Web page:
April 24, 2017
It has been two weeks since my feet returned to U.S. soil. The last three weeks of my study abroad experience were the busiest weeks I had while being there. From skydiving overlooking the mountains and beach, hiking 24 miles to the highest point in Costa Rica, and ATV’ing through the beach town of Montezuma; my days in Costa Rica came to an end.
As usual, each experience came with a new lesson learned. I sat on the edge of a plane, 10 thousand ft above the ground, and simply felt free as I spiraled toward the Earth in a matter of seconds with the force of gravity behind me. I followed in my Grandma’s footsteps on this one, and I could feel her happiness radiating through me the entire time. I stood at the top of Chirripó, the highest mountain in Costa Rica, and felt the true satisfaction of hard work that had paid off. Most importantly, I laughed and talked with friends from all around the U.S. We talked about our dreams and our plans, and shared a sense of peace when thinking about everything this experience had brought us.
This was the first semester of college I spent not worrying about my next paper or test. My worries consisted of how I was going to tell Mama Tica my weekend plans, or better yet, how I was going to tell the bus driver where to stop so I could get to those weekend plans. I learned something new from every single experience, every single day.
Being back in the United States has only given me time to reflect on everything I took away from my study abroad experience, so I’m going to try to sum it up in just a few sentences. One thing I learned was adaptability, as nothing about this experience was monotonous. Plans, people, and my surroundings were constantly changing. I was pushed out of my comfort zone every second.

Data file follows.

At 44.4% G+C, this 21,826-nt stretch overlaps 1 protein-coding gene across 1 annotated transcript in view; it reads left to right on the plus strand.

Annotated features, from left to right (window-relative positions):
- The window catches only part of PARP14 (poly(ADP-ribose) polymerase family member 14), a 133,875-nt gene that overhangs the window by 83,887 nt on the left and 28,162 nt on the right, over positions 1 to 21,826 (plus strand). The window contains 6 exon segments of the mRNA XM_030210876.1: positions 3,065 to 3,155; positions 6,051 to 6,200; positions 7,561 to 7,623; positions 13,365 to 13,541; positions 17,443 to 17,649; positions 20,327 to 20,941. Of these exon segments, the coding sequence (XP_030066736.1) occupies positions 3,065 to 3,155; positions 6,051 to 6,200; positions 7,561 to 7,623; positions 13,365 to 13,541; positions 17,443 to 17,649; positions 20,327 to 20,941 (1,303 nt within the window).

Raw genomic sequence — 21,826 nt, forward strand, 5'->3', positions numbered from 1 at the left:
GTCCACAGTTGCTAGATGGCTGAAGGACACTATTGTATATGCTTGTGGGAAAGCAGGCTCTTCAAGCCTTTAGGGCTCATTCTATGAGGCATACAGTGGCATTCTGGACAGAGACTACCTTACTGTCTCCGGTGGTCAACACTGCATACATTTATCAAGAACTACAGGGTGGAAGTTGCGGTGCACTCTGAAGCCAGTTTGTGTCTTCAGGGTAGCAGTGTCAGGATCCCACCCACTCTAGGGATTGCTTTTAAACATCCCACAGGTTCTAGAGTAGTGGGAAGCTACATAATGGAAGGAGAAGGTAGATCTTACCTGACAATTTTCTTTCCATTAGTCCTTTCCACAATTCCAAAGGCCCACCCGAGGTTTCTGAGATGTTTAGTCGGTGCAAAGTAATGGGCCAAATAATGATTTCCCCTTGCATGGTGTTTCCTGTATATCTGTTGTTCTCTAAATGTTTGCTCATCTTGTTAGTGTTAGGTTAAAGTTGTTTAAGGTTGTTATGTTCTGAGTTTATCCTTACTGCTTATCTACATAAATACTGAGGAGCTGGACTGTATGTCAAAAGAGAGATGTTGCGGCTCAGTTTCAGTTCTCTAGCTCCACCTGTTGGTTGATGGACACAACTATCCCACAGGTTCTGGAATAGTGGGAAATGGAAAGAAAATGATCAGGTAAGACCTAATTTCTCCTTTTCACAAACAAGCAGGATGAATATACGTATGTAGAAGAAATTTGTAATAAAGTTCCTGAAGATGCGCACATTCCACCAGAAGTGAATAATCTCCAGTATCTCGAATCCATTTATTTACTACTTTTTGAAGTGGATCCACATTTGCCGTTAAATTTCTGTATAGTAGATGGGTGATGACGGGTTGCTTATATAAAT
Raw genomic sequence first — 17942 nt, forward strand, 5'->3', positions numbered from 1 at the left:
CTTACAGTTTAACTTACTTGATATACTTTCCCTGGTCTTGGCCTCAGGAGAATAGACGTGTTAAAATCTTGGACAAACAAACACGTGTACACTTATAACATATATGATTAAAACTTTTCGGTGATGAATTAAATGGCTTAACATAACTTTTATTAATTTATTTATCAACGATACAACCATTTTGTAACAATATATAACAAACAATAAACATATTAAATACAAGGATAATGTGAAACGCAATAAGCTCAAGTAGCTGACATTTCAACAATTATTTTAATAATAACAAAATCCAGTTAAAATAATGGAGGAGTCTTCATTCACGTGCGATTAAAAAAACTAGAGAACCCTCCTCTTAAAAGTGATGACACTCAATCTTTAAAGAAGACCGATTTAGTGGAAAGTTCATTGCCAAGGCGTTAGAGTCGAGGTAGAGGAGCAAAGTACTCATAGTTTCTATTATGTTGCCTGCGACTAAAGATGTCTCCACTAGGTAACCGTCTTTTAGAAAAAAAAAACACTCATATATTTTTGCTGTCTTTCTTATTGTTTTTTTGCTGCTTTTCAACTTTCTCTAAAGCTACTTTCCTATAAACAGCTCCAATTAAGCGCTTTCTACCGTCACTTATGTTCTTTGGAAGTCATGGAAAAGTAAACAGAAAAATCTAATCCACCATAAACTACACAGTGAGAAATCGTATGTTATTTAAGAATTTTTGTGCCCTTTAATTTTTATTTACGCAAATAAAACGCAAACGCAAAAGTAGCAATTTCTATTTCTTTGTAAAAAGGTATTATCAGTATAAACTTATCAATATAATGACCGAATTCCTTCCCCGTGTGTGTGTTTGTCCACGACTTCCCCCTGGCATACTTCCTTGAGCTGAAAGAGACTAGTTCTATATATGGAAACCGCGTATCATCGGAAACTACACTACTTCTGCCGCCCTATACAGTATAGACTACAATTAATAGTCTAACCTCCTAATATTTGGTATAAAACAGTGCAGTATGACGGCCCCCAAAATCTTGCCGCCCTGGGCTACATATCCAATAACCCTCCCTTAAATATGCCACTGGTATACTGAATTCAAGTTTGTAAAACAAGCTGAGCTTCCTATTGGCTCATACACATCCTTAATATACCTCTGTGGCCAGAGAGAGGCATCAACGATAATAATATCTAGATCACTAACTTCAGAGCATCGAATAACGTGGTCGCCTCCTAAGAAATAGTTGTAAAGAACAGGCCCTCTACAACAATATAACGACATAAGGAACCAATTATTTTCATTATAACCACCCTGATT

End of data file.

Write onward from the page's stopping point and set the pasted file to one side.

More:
‘Going with the flow’ was essential, and I quickly learned I didn’t have much control over what others threw my way. From the cat calling to traveling on the weekends, I quickly realized I could only control the way I responded to uncomfortable and difficult situations.
I left Costa Rica with a more grateful heart than I have ever had in my life. It is so easy for us to live ignorantly in a place like the United States. Many of us live with a sense of entitlement where we think bad things shouldn’t be able to happen to us. Then when they do, it becomes a question of ‘why me?’ For some of us, we grew up with everything we ever needed. Hot water was never a question and poverty was not something we saw on a day-to-day basis.
Costa Rica took me out of my bubble and showed me what it is like to truly live simply. The people there did not have a lot, and I would say many lived by the motto ‘If it’s not broken, don’t fix it.’ This lifestyle was beautiful to see and experience firsthand, because the Ticos did not spend much time sweating over the small stuff.
If you look around you, anywhere you are in life, you will find there is always something you could complain about. My friends and I realized this during our last week as we complained about being hot on the beach… (seriously?!). When we took a step back from our complaints and evaluated our situation more realistically, we were able to realize how blessed and lucky we were to be where we were at that exact moment. Although we were exhausted from our hike, sweaty from the sun, and 100 percent overtired; we were in a place many people would kill to be in.
Instead of looking for complaints, Costa Rica taught me to look for beauty in every single situation. It’s always there– sometimes you just have to put in extra effort to seek it out. Costa Rica gave me way more than a few experiences I get to cross off my bucket list. This experience opened my eyes to things I needed to see and realize in order to live my life more fully. My heart is forever changed, and I am so incredibly grateful I was able to have the experience I did.
Ciao para ahora Costa Rica, hasta luego. Te quiero siempre.